Stability – Mobility – Dysfunction
The joint by joint theory used in the functional movement screen [FMS] and selective functional movement assessment [SFMA] states that certain joints require mobility while others are designed to be stable. Stability does not mean that segments remain fixed and stable, unless such a demand is placed on the body. More often the body is required to have controlled stability as a joint rolls, tilts, or glides.
In cases of low back pain patients can easily alter stability and mobility of the diaphragm. With optimal function tendinous and fascial structures at attachment sites remain healthy. This allows for interlayer sliding and normal joint motion. Adequate joint mechanics drive proprioceptive input to the brain and creates optimal function. With prolonged postures tissue and joint health changes. Tissue under sustained low grade mechanical load becomes of poor quality and can develop fibrosis. Fibrotic tissue does not move well and creates increased tension in muscles and fascia.
The following actions can occur while attempting to achieve balance between all sides of the spine. When the amplitude of a diaphragmatic contraction decreases, the aponeurosis of the crura tendon can increase in tension. This not only drives dysfunction in the diaphragm, but restricts motion of the L1-L3 segments. In response to upper segmental fixation the lower lumbar spine, segments L4-L5, can become hypermobile.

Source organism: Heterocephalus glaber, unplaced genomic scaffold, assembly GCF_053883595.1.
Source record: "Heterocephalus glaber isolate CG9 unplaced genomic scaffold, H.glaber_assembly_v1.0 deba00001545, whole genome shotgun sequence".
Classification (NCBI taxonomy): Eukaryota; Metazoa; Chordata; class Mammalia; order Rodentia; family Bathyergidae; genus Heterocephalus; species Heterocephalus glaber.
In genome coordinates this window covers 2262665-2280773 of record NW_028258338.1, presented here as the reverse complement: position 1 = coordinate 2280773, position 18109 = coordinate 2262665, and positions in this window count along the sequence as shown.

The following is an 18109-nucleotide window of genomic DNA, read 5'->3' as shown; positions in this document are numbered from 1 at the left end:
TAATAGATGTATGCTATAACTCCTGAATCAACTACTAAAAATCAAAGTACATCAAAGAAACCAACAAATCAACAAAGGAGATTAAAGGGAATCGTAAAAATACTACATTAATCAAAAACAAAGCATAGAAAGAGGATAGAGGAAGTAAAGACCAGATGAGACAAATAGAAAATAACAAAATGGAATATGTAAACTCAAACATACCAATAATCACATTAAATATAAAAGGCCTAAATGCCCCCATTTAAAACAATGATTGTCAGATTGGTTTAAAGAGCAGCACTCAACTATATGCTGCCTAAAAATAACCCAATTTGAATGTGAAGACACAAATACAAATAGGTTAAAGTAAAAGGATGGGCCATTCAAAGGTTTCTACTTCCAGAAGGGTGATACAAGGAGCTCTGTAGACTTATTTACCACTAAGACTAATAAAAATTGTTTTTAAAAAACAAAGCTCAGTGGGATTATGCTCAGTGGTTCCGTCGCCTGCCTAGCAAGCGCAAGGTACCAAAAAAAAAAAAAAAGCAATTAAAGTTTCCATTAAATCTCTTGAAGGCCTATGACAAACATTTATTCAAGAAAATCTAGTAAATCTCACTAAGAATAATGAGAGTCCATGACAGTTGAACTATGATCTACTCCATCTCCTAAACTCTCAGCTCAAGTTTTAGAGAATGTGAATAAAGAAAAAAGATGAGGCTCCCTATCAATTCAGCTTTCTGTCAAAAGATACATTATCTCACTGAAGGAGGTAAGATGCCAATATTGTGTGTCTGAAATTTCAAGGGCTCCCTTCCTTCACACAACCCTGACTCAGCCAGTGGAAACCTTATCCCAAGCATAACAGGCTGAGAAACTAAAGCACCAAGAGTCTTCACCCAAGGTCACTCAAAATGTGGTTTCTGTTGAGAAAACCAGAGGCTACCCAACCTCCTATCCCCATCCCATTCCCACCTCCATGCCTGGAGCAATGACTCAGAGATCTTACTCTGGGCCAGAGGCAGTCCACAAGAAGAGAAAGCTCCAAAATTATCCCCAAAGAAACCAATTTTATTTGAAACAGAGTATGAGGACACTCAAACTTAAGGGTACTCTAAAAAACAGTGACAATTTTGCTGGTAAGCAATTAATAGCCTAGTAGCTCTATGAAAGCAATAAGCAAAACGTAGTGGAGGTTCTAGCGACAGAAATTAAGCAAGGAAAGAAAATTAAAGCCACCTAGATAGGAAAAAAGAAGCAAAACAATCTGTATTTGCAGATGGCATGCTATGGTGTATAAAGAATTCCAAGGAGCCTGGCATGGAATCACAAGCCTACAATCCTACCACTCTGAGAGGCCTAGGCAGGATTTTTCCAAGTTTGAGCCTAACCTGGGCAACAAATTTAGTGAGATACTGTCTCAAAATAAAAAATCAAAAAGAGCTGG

In an attempt to normalize itself, the body will recruit a number of restraints that if not balanced, create faulty stability. As the psoas major opposes the diaphragm it creates both a compressive force and anterior shear on the lumbar segments. To equalize, the spine activates posterior spinal restraints. The multifidi help to counteract the psoas major and control anterior shear forces.
If this mechanism becomes dysfunctional the nervous system attempts to increase lower lumbar stability through recruiting static restraints, the ilio-lumbar ligaments. When short the ilio-lumbar ligaments prevent anterior glide of L4-L5 and restrict motion of sacroiliac joints. The end result can be a lumbar spine that is partially or fully fixated and dynamically very unstable.
A patient may present to you in any stage of this balancing act. In most cases the patient is no longer able to safely flex or extend the lumbar spine. As the spine needs to bend, compensatory patterns occur at the thoraco-lumbar junction. In time permanent positional change of the diaphragm can occur relative to the lumbar vertebrae. Soon after symptoms arise, these can vary from general soreness and fatigue to discopathies or derangements at L4-L5-S1. Sprains to the ilio-lumbar ligaments are also common, and may indicate more advanced staged dysfunction as there is distinct loss of dynamic lumbar stabilization in these cases.
Next week I will follow up with a simple blog (with videos) on clinical application and rehabilitation, in treating patients with similar clinical presentations. As always questions and comments are appreciated. Pass it around if you enjoy it!Email This Post